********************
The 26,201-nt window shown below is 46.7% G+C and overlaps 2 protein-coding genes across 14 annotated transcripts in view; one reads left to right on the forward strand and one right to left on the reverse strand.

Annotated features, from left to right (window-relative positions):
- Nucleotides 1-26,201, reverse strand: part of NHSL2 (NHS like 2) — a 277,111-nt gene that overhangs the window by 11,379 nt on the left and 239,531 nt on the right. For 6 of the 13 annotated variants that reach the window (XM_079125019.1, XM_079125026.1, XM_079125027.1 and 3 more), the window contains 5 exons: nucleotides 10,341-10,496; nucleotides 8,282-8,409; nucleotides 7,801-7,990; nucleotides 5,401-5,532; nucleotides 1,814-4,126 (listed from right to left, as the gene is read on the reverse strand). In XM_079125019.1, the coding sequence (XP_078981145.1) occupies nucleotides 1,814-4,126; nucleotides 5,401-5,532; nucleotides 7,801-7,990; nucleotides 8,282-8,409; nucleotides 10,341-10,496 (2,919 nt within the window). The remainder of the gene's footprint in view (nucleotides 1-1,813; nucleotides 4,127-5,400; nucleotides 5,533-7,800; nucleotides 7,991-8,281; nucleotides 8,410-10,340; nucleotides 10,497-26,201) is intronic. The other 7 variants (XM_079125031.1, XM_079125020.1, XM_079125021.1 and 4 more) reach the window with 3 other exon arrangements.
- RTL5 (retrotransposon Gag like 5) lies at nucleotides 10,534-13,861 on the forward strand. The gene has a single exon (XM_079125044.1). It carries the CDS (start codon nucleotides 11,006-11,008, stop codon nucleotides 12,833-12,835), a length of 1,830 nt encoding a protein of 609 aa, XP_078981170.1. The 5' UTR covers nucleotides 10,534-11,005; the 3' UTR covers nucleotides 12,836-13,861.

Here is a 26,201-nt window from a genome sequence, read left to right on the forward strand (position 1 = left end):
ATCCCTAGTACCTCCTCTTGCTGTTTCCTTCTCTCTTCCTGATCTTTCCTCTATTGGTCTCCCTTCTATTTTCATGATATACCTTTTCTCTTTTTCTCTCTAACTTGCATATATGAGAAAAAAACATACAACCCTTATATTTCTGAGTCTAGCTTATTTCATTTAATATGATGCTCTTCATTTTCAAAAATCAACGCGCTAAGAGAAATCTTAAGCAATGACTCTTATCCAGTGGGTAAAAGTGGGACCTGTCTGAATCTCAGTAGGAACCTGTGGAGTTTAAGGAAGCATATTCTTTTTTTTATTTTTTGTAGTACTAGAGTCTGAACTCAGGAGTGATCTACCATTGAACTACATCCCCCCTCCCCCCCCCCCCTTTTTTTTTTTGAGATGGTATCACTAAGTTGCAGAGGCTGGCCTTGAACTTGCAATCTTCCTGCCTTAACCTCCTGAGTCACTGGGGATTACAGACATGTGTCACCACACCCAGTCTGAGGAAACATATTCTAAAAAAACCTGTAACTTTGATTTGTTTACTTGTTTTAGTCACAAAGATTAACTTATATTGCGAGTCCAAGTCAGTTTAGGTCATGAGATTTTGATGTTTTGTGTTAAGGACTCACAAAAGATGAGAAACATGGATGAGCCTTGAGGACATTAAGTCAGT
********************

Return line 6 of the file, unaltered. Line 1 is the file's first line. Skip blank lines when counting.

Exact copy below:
ATCCCTAGTACCTCCTCTTGCTGTTTCCTTCTCTCTTCCTGATCTTTCCTCTATTGGTCTCCCTTCTATTTTCATGATATACCTTTTCTCTTTTTCTCTCTAACTTGCATATATGAGAAAAAAACATACAACCCTTATATTTCTGAGTCTAGCTTATTTCATTTAATATGATGCTCTTCATTTTCAAAAATCAACGCGCTAAGAGAAATCTTAAGCAATGACTCTTATCCAGTGGGTAAAAGTGGGACCTGTCTGAATCTCAGTAGGAACCTGTGGAGTTTAAGGAAGCATATTCTTTTTTTTATTTTTTGTAGTACTAGAGTCTGAACTCAGGAGTGATCTACCATTGAACTACATCCCCCCTCCCCCCCCCCCCTTTTTTTTTTTGAGATGGTATCACTAAGTTGCAGAGGCTGGCCTTGAACTTGCAATCTTCCTGCCTTAACCTCCTGAGTCACTGGGGATTACAGACATGTGTCACCACACCCAGTCTGAGGAAACATATTCTAAAAAAACCTGTAACTTTGATTTGTTTACTTGTTTTAGTCACAAAGATTAACTTATATTGCGAGTCCAAGTCAGTTTAGGTCATGAGATTTTGATGTTTTGTGTTAAGGACTCACAAAAGATGAGAAACATGGATGAGCCTTGAGGACATTAAGTCAGT